Tsunami sirens of limited benefit

Tsunami warning sirens that sounded across Auckland in a test-run at the weekend are not favoured by our national emergency agency.

Yesterday, sirens based around Rodney and throughout Waitakere on Auckland's north and west coasts were given a blast in their first of twice-yearly checks.

The operations manager of Civil Defence, David Coetzee, said his agency wrote to councils last year clarifying its position on tsunami sirens.

Mr Coetzee told the Herald that sirens had limited benefit and people needed to understand what they could and couldn't do.

In a "near-source" tsunami, for instance, people were encouraged to find higher ground immediately and not wait for a siren.

Auckland is one of the lowest seismically active parts of New Zealand, and while large earthquakes aren't common, the chance of a large tsunami-generating earthquake is possible.

Auckland Council is reviewing its siren network, a legacy of former councils, and is not installing any further devices until the next generation of warning technology is ready.

Tauranga Mayor Stuart Crosby has called for a uniform tsunami response system for the country to prevent confusion.

Auckland Civil Defence said yesterday's test should come as a timely reminder for people in the city to get prepared.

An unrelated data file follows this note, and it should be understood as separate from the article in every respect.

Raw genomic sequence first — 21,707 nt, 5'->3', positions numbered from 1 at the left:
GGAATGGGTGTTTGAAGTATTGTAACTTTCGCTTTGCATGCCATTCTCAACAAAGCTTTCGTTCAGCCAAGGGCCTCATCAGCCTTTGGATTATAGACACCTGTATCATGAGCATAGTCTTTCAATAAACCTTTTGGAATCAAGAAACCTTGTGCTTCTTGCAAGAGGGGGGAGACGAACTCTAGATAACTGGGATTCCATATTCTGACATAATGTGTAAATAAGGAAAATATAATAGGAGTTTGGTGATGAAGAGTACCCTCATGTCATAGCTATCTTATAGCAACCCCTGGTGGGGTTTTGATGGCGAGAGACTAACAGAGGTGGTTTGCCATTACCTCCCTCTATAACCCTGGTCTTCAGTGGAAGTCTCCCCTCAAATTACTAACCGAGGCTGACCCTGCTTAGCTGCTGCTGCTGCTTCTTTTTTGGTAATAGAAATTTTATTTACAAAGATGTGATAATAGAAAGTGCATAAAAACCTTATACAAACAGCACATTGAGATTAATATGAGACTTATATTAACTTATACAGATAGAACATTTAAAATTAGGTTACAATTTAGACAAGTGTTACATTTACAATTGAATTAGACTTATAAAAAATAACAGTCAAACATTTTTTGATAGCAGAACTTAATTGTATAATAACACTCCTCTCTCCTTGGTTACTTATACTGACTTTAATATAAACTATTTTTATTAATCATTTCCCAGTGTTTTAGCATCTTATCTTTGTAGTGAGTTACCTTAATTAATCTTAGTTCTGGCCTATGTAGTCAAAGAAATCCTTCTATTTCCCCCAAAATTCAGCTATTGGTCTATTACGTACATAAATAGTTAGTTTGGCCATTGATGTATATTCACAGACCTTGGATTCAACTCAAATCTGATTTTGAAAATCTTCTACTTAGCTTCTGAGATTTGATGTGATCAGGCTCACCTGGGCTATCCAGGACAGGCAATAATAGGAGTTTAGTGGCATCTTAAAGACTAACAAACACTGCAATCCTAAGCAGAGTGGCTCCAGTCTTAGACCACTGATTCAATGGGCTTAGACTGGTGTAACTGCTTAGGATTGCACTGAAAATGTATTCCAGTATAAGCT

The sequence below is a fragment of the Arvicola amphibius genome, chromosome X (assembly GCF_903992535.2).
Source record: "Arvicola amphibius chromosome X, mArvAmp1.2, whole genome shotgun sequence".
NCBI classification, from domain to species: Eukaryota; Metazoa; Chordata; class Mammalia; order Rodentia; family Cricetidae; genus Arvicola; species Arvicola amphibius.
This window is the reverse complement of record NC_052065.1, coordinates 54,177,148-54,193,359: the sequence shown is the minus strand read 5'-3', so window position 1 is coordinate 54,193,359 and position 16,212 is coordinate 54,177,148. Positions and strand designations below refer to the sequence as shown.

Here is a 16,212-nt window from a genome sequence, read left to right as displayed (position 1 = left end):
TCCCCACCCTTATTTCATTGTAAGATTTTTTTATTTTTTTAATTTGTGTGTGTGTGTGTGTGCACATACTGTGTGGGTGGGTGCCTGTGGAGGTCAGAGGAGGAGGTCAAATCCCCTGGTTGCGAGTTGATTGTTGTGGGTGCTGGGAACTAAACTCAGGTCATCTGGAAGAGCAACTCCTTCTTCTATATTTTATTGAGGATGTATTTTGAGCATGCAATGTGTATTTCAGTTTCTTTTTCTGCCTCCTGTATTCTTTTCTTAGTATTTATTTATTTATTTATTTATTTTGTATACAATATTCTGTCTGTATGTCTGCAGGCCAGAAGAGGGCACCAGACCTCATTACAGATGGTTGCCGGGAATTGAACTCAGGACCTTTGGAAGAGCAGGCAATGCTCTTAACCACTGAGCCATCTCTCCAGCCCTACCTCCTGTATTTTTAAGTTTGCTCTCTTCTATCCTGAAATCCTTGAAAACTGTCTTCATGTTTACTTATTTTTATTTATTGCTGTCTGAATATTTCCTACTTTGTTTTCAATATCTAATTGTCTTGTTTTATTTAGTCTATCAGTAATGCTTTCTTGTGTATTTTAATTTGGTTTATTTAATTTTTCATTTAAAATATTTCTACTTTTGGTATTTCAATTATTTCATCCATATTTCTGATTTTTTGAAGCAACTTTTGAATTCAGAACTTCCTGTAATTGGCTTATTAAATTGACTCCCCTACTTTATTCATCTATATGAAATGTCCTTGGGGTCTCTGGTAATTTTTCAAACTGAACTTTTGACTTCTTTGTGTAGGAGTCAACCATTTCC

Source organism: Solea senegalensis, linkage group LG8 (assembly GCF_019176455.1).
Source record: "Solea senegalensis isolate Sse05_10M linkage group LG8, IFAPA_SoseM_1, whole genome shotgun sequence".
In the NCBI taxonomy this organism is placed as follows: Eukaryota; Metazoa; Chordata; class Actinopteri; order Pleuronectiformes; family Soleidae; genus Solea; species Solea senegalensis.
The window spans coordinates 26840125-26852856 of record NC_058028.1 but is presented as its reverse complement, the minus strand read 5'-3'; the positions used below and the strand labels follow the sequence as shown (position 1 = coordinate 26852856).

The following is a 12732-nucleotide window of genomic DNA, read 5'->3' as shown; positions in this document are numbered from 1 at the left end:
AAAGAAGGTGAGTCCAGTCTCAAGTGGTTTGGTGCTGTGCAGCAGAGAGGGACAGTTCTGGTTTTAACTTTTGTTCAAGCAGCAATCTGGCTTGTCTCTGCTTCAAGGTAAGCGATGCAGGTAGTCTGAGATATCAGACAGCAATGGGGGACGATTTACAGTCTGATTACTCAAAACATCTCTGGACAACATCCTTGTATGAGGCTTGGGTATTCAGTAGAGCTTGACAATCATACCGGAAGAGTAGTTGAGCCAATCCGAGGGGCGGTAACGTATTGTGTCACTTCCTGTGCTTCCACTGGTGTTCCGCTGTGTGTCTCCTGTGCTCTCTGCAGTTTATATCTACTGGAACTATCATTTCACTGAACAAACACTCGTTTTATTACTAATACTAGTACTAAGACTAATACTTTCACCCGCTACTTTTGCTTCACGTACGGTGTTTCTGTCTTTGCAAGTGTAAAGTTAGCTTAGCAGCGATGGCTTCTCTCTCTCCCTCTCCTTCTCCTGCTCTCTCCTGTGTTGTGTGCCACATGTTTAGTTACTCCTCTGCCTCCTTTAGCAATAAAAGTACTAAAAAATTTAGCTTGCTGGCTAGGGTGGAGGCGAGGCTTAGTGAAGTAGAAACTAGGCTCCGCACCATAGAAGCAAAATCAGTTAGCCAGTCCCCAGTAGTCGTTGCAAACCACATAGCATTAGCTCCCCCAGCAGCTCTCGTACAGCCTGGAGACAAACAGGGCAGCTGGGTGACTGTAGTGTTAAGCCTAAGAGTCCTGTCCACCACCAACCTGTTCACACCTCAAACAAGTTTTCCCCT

Civil Defence emergency management manager Clive Manley said the tests were run to check operational performances and familiarise residents with the siren tones.

"However, with recent events in Auckland it is probably a timely reminder to residents of all areas to think about how they would cope in an emergency," Mr Manley said.

"The fact is that being prepared can be as simple as having a discussion with your family about where you would meet up if an emergency happened and you were separated."

Our siren signals

Alert signal: Dash-Dash-Dot-Dot (evacuate beaches, listen for more information)

Evacuate signal: Dot-Dot-Dot (evacuate to nearest high ground, avoid using personal transport)

All-clear signal: Continuous tone for five minutes.

- Jamie Morton of the NZ Herald

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